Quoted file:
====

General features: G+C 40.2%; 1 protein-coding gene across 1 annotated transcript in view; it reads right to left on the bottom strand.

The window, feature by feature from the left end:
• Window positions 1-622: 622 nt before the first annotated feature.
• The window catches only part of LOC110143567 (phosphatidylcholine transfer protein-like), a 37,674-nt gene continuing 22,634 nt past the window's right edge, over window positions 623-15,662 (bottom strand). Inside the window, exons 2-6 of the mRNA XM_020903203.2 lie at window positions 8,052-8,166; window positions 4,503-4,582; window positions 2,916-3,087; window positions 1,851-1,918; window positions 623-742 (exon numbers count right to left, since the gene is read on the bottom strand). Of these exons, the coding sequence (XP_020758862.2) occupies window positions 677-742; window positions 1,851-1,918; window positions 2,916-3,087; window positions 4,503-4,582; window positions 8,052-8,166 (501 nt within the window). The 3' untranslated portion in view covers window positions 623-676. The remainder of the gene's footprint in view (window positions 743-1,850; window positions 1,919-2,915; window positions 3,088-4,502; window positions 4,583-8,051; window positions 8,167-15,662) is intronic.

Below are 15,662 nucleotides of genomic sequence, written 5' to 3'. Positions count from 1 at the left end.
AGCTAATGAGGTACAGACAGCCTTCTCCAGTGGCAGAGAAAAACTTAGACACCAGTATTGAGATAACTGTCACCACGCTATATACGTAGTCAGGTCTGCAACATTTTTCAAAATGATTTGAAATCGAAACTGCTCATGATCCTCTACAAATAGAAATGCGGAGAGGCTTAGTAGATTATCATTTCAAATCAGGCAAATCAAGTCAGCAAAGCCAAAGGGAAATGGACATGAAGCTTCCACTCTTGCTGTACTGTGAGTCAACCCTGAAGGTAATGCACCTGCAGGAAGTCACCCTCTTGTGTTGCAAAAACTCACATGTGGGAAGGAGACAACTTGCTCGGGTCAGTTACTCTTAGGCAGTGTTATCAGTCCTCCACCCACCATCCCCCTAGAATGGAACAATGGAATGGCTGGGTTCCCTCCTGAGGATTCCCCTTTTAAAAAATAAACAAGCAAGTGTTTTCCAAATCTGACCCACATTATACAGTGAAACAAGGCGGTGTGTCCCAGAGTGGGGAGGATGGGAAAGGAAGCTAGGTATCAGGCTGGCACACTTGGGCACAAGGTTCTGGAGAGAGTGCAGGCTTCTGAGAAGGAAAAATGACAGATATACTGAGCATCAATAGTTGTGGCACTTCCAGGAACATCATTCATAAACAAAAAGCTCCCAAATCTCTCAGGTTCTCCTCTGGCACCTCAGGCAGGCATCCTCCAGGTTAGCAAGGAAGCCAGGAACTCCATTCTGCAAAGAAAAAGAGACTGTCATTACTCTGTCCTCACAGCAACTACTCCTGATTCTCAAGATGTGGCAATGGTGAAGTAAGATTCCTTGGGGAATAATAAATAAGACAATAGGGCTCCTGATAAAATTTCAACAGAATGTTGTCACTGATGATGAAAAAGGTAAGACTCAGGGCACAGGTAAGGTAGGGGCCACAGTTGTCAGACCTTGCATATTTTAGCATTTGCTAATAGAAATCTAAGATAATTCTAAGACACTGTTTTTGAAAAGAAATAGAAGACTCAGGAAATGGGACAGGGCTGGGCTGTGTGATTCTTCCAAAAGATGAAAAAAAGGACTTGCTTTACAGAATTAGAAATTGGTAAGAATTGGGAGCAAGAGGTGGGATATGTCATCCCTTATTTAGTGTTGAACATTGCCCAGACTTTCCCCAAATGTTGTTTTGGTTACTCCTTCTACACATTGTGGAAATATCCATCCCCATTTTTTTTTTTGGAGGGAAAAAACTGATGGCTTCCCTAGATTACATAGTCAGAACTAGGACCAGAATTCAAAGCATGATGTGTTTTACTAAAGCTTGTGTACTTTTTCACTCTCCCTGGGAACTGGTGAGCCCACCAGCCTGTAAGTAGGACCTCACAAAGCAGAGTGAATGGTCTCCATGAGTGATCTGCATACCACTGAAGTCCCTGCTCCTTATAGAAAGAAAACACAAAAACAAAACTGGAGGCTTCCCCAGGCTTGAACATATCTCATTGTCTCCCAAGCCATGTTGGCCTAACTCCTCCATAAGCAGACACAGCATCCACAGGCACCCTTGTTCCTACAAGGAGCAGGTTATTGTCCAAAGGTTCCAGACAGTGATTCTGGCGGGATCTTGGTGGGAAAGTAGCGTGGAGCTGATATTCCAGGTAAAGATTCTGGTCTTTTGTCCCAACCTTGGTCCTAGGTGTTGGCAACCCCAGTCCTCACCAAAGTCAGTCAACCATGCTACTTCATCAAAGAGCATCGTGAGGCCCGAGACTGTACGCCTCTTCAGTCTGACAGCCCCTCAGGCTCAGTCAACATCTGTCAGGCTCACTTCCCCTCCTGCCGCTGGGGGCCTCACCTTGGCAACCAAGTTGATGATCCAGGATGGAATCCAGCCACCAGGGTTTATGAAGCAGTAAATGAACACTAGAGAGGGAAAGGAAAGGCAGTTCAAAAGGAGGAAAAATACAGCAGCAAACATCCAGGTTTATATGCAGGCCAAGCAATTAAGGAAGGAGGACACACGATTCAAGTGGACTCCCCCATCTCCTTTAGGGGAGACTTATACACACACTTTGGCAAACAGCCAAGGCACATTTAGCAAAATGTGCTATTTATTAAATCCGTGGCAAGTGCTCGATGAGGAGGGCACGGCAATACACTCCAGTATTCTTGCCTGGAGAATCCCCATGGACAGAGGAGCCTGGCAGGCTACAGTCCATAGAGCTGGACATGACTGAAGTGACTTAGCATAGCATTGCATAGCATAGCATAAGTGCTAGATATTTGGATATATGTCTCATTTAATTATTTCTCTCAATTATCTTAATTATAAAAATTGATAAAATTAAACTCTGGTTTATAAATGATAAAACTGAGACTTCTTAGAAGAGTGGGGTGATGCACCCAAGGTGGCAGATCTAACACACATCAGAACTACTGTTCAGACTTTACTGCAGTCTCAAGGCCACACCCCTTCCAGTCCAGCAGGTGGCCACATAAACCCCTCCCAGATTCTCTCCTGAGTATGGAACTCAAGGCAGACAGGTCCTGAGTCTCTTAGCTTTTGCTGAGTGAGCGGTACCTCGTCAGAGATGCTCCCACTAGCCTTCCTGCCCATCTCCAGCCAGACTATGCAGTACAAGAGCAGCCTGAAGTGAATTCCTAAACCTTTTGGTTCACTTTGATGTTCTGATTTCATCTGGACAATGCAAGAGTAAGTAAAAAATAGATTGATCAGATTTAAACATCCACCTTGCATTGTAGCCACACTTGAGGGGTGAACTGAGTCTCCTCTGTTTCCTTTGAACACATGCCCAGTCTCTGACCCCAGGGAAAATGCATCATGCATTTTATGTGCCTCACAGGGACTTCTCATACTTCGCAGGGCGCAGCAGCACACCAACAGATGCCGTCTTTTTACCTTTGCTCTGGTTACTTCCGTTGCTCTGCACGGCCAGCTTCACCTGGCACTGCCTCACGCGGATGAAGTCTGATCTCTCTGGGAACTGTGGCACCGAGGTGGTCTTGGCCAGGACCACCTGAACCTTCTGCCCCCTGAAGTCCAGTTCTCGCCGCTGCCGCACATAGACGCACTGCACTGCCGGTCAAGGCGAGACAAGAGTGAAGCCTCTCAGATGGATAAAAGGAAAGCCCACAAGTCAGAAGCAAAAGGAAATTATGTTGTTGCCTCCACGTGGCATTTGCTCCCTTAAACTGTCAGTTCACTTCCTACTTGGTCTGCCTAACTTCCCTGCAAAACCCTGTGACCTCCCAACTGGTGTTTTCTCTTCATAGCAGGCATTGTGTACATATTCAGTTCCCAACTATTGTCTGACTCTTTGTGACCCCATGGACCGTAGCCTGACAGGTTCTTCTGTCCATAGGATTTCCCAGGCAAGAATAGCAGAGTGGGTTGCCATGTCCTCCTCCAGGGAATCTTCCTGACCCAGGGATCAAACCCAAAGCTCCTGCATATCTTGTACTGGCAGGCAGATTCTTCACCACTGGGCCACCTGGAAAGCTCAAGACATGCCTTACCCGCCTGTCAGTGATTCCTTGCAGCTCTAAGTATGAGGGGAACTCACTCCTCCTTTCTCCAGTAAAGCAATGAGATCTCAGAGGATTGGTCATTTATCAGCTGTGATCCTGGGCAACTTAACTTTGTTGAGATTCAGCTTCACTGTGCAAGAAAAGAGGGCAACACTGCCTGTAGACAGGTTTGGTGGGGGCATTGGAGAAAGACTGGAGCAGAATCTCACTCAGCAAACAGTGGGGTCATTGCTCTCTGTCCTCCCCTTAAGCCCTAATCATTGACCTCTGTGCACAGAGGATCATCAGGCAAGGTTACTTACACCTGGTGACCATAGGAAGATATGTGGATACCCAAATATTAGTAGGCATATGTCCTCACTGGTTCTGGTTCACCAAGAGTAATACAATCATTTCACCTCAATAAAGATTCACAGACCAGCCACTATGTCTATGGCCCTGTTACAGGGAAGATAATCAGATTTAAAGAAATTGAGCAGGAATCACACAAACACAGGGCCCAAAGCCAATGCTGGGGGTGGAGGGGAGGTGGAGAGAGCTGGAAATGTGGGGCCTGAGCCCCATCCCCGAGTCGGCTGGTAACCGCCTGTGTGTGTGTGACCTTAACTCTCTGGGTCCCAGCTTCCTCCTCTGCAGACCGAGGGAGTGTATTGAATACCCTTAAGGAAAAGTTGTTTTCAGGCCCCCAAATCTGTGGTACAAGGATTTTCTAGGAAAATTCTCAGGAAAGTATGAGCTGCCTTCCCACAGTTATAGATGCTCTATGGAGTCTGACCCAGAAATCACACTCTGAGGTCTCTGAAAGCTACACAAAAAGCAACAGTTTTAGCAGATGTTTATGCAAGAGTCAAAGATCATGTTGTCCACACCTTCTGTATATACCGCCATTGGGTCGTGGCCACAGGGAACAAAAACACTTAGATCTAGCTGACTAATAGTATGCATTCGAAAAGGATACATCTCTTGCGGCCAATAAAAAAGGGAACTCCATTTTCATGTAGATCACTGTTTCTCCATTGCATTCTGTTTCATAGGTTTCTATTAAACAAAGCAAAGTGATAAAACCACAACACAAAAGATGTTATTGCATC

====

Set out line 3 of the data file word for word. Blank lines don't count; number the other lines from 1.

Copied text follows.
• Window positions 1-622: 622 nt before the first annotated feature.